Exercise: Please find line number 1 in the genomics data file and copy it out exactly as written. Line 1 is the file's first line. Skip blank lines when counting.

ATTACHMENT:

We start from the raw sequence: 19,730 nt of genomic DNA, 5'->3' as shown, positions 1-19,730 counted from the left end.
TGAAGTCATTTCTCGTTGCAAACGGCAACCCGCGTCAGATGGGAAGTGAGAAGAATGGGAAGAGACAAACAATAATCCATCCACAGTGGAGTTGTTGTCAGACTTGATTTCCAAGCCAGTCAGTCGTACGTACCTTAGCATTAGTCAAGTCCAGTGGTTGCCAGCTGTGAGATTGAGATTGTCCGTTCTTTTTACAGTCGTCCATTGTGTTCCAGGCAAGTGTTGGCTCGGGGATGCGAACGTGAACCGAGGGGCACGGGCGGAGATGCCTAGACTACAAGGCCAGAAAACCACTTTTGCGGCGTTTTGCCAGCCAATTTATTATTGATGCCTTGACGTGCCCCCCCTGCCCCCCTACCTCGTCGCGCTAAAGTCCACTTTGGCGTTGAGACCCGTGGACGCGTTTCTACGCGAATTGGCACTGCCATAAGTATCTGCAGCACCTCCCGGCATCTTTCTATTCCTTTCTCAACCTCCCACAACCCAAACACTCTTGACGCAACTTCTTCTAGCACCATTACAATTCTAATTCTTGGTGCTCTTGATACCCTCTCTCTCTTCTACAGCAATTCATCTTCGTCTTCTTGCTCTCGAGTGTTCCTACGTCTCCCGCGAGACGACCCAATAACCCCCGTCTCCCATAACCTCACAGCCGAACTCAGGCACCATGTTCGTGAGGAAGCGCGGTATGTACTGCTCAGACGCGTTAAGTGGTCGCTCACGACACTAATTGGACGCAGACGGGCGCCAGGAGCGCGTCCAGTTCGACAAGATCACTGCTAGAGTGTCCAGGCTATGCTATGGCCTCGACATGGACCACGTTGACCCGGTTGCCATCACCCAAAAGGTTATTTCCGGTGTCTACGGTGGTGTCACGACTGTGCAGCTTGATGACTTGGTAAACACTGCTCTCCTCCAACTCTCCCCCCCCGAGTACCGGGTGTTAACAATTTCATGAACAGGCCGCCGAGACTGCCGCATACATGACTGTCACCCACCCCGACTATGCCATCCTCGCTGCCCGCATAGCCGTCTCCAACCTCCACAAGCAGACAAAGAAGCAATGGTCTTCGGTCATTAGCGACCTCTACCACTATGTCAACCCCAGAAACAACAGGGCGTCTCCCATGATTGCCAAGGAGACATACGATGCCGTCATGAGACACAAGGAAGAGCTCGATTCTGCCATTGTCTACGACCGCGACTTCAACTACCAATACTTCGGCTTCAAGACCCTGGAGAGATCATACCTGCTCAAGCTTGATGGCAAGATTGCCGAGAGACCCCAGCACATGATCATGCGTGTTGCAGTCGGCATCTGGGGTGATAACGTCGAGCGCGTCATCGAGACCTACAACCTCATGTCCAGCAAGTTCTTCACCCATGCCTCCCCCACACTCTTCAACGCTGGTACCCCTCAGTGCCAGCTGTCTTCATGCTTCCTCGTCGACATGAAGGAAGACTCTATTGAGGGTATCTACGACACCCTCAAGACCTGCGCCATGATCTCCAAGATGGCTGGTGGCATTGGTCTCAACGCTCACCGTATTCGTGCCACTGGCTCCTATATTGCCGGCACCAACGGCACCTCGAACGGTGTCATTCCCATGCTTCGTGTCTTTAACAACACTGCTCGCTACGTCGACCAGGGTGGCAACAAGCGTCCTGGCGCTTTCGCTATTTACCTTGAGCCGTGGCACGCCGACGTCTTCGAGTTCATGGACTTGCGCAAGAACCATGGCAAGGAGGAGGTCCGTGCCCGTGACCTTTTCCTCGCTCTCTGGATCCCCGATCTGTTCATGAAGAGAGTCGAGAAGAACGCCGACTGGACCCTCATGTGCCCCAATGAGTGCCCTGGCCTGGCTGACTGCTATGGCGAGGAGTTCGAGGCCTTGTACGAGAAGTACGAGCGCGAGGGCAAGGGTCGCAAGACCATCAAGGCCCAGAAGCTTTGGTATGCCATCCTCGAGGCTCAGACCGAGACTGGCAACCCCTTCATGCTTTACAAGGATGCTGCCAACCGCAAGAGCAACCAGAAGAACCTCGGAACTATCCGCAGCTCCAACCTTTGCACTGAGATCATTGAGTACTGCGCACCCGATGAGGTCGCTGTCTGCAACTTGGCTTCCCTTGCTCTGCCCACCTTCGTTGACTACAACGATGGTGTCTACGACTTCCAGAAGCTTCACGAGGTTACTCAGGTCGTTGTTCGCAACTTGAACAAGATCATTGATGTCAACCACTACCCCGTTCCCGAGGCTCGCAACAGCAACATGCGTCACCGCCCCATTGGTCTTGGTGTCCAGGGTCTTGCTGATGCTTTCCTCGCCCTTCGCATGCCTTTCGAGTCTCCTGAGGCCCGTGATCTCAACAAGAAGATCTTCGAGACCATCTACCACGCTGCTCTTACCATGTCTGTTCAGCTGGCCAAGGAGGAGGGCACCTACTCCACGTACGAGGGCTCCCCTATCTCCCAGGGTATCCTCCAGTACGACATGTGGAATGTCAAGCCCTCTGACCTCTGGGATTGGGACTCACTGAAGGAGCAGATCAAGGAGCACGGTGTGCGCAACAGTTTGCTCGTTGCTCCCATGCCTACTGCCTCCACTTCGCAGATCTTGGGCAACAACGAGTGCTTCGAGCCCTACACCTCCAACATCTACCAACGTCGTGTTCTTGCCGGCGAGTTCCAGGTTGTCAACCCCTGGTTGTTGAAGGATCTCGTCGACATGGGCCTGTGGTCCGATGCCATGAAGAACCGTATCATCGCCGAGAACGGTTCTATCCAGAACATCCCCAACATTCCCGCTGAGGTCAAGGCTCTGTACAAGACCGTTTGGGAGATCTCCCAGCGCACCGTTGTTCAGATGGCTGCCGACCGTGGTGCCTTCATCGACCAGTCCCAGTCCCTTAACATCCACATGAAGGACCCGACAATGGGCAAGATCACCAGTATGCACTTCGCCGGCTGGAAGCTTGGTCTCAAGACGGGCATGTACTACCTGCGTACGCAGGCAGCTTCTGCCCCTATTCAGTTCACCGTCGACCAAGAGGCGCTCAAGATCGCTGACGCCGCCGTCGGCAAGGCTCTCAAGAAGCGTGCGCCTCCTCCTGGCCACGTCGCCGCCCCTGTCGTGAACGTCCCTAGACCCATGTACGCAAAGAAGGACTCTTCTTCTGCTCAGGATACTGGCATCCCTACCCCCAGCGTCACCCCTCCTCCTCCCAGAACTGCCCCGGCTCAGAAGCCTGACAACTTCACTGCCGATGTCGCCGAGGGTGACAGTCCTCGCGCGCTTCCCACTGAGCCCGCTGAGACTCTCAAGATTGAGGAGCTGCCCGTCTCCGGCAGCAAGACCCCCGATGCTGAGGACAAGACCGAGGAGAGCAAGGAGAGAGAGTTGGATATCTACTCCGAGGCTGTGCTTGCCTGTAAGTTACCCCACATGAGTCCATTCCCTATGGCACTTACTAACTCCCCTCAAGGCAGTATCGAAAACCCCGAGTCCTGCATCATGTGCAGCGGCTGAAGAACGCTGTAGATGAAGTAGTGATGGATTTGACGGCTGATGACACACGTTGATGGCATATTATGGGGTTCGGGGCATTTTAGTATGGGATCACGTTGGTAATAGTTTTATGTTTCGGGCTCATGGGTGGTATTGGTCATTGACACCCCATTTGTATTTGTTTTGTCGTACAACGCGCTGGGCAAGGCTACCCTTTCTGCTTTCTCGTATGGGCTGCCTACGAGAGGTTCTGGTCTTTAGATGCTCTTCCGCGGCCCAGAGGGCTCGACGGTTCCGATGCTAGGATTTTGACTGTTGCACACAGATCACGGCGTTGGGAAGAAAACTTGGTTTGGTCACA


We start from the raw sequence: 19,730 nt of genomic DNA, 5'->3' as shown, positions 1-19,730 counted from the left end.